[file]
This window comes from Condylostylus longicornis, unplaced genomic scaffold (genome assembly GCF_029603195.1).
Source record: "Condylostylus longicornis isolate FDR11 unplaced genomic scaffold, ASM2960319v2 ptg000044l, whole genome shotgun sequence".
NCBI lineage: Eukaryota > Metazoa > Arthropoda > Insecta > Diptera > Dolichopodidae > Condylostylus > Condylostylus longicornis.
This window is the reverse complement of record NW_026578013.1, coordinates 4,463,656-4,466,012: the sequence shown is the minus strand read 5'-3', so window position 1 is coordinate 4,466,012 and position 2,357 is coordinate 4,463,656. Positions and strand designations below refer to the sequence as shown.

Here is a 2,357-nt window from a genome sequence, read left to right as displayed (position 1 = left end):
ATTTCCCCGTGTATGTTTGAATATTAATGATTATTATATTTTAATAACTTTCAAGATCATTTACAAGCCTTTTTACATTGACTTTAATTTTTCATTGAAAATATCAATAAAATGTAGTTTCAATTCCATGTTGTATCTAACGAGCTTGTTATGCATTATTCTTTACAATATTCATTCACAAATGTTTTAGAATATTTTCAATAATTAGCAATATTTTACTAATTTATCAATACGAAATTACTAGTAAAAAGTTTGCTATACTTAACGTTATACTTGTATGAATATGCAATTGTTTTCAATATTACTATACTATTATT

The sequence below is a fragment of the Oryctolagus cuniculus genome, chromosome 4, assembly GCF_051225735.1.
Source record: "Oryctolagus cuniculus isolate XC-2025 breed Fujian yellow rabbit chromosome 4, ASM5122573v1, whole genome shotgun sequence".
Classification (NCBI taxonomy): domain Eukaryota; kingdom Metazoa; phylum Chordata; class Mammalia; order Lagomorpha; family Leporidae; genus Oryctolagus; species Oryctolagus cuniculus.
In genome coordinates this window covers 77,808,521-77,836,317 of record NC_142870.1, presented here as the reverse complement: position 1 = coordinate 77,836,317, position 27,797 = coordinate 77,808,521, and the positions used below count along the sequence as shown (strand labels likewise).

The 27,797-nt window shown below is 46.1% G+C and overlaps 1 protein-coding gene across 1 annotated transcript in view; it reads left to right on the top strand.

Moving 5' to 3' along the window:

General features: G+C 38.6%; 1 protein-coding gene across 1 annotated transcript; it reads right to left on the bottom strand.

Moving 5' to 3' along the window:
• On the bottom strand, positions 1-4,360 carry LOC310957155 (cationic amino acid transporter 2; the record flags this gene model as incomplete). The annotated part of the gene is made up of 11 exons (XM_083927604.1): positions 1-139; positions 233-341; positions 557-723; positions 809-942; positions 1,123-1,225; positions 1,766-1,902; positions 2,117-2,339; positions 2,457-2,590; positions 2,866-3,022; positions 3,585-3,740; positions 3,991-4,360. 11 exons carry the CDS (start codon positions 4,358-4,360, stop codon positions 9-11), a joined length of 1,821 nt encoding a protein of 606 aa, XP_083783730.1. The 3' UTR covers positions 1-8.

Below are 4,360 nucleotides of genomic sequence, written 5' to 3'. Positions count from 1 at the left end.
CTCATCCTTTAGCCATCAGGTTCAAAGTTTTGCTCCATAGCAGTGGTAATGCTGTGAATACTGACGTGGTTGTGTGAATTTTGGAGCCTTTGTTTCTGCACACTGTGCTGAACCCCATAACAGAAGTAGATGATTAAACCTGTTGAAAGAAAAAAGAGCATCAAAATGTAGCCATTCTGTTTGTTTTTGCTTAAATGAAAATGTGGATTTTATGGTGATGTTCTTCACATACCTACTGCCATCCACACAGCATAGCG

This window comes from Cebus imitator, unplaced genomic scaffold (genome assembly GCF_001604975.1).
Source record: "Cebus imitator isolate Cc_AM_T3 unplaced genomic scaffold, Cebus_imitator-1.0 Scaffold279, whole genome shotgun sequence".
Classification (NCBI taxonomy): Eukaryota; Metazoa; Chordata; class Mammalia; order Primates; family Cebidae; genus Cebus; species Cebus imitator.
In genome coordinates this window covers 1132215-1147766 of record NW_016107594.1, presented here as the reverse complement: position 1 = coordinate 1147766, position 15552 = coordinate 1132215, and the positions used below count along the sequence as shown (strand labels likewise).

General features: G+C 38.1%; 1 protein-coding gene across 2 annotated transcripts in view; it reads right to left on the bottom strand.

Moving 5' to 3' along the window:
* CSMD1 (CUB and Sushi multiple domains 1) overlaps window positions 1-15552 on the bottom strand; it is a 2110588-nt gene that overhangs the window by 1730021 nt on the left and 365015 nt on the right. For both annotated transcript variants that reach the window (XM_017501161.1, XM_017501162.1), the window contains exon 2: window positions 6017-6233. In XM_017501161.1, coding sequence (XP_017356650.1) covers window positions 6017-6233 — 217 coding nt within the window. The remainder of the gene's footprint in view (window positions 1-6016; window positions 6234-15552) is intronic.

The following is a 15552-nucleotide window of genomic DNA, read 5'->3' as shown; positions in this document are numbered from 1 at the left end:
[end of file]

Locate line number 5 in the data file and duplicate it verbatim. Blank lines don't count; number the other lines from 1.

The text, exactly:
Here is a 2,357-nt window from a genome sequence, read left to right as displayed (position 1 = left end):